Educational Inequality Hurts Everyone

If we weren’t already convinced of the devastating long-term effects of the poor education many low-income children are receiving, here’s more proof.

A new McKinsey report, The Economic Impact of the Achievement Gap in America’s Schools, shows a strong correlation between low test scores in fourth-graders and high school dropout rates, low college attendance rates, and lower lifetime earnings. McKinsey shows that the achievement gap between mostly minority students in poorly-performing schools and others accounts for a permanent national recession that’s much larger than the current economic crisis.

In fact, the report estimates if we could close the achievement gap between low-income students and others in the U.S., the GDP would grow by $400-$670 billion, or 3-5%. And if students in the U.S. performed as well as those in Korea and Finland, the GDP could be a shocking $1.3-$2.3 trillion or 9-16% higher.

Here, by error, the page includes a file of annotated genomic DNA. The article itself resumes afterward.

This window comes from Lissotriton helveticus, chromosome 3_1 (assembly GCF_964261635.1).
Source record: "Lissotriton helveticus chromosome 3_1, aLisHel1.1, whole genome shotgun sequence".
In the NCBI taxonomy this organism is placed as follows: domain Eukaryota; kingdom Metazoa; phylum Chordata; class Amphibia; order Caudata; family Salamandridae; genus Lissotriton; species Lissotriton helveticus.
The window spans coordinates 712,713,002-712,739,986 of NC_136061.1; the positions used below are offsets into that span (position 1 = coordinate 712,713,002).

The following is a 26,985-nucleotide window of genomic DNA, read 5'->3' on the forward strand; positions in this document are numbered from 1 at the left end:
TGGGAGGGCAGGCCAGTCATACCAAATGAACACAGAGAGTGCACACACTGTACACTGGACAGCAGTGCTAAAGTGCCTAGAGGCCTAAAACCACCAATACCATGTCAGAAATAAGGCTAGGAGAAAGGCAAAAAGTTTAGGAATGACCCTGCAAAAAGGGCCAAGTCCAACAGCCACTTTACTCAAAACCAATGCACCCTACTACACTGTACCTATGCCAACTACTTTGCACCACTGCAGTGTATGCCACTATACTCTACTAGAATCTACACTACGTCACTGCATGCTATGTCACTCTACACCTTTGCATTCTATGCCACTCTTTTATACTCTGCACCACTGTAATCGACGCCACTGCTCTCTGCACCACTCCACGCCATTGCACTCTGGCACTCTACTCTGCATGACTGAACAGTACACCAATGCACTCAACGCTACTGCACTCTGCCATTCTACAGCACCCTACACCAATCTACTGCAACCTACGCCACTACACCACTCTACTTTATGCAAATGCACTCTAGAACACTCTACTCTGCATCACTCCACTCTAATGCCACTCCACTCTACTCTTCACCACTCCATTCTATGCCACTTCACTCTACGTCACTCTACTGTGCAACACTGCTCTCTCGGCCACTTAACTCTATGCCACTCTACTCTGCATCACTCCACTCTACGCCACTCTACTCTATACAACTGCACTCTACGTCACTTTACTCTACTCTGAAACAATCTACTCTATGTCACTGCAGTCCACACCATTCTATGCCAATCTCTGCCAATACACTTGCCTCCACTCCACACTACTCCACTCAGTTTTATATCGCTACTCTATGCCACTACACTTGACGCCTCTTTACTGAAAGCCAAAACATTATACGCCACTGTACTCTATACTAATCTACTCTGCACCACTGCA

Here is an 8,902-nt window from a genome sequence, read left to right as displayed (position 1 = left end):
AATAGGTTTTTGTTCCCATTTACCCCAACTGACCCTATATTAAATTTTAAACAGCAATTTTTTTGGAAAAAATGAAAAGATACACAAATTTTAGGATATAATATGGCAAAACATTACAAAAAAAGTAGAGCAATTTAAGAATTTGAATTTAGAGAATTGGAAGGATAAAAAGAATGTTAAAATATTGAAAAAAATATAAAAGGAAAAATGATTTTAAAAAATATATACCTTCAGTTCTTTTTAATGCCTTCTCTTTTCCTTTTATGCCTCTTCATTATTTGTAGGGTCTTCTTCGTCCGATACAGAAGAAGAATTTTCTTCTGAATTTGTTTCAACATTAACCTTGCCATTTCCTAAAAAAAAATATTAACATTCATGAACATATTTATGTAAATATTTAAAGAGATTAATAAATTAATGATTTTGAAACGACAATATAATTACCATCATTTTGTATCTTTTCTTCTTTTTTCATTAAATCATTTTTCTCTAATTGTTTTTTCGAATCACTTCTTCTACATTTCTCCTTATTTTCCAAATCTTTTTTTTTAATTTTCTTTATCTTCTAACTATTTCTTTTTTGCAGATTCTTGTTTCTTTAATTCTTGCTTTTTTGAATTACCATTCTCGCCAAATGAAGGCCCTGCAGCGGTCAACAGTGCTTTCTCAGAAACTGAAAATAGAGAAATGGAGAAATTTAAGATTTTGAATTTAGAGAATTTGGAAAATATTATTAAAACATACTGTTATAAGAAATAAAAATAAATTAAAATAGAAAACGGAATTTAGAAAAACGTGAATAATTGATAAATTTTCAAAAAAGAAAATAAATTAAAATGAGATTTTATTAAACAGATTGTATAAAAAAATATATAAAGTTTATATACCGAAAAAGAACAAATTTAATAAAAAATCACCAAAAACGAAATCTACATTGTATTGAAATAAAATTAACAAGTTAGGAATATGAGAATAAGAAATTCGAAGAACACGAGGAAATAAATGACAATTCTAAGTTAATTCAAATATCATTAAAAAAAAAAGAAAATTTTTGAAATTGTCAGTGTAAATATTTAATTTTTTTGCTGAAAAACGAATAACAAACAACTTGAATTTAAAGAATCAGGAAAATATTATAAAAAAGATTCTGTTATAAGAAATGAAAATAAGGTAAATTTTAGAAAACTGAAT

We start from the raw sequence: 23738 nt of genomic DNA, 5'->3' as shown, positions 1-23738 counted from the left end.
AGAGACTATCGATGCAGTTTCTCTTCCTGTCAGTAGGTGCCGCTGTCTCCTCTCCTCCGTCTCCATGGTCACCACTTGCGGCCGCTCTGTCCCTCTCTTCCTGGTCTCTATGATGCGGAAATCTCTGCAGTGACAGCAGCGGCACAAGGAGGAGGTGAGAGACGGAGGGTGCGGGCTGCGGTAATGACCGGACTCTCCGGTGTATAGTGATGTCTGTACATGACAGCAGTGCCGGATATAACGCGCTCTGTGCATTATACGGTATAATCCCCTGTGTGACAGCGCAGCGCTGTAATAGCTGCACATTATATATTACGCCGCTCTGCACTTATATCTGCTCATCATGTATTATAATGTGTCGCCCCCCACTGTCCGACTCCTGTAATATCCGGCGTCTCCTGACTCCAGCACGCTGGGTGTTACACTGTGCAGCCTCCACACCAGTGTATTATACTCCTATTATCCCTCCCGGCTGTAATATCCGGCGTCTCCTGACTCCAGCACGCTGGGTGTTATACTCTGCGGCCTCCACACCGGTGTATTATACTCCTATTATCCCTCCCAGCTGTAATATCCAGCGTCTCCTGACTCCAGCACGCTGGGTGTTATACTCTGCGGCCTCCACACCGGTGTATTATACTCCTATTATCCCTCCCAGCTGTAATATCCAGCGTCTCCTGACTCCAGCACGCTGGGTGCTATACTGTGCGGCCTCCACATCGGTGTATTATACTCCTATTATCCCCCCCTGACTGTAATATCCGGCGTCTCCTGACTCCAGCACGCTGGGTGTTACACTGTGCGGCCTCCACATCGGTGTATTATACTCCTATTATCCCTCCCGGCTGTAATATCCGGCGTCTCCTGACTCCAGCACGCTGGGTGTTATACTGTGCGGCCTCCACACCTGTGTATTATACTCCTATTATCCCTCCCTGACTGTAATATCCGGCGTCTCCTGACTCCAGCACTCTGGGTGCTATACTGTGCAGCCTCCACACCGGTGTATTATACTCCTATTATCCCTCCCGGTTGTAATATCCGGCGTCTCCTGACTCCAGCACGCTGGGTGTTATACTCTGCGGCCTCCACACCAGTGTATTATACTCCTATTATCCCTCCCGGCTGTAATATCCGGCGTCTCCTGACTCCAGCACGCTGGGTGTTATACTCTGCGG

Once again, it is sobering to think of the difference a CSF scholarship may make in a child’s life. If we give someone a chance to attend a high-quality school and lay a foundation for life-long learning in their early years, they will have a much better chance of graduating from high school, going to college, and living longer, healthier, and more successful lives. And it’s not just the children who benefit. We are all better off.

Advertisements

0 Responses to “Educational Inequality Hurts Everyone”



  1. Leave a Comment

Leave a Reply

Fill in your details below or click an icon to log in:

WordPress.com Logo

You are commenting using your WordPress.com account. Log Out / Change )

Twitter picture

You are commenting using your Twitter account. Log Out / Change )

Facebook photo

You are commenting using your Facebook account. Log Out / Change )

Google+ photo

You are commenting using your Google+ account. Log Out / Change )

Connecting to %s





%d bloggers like this: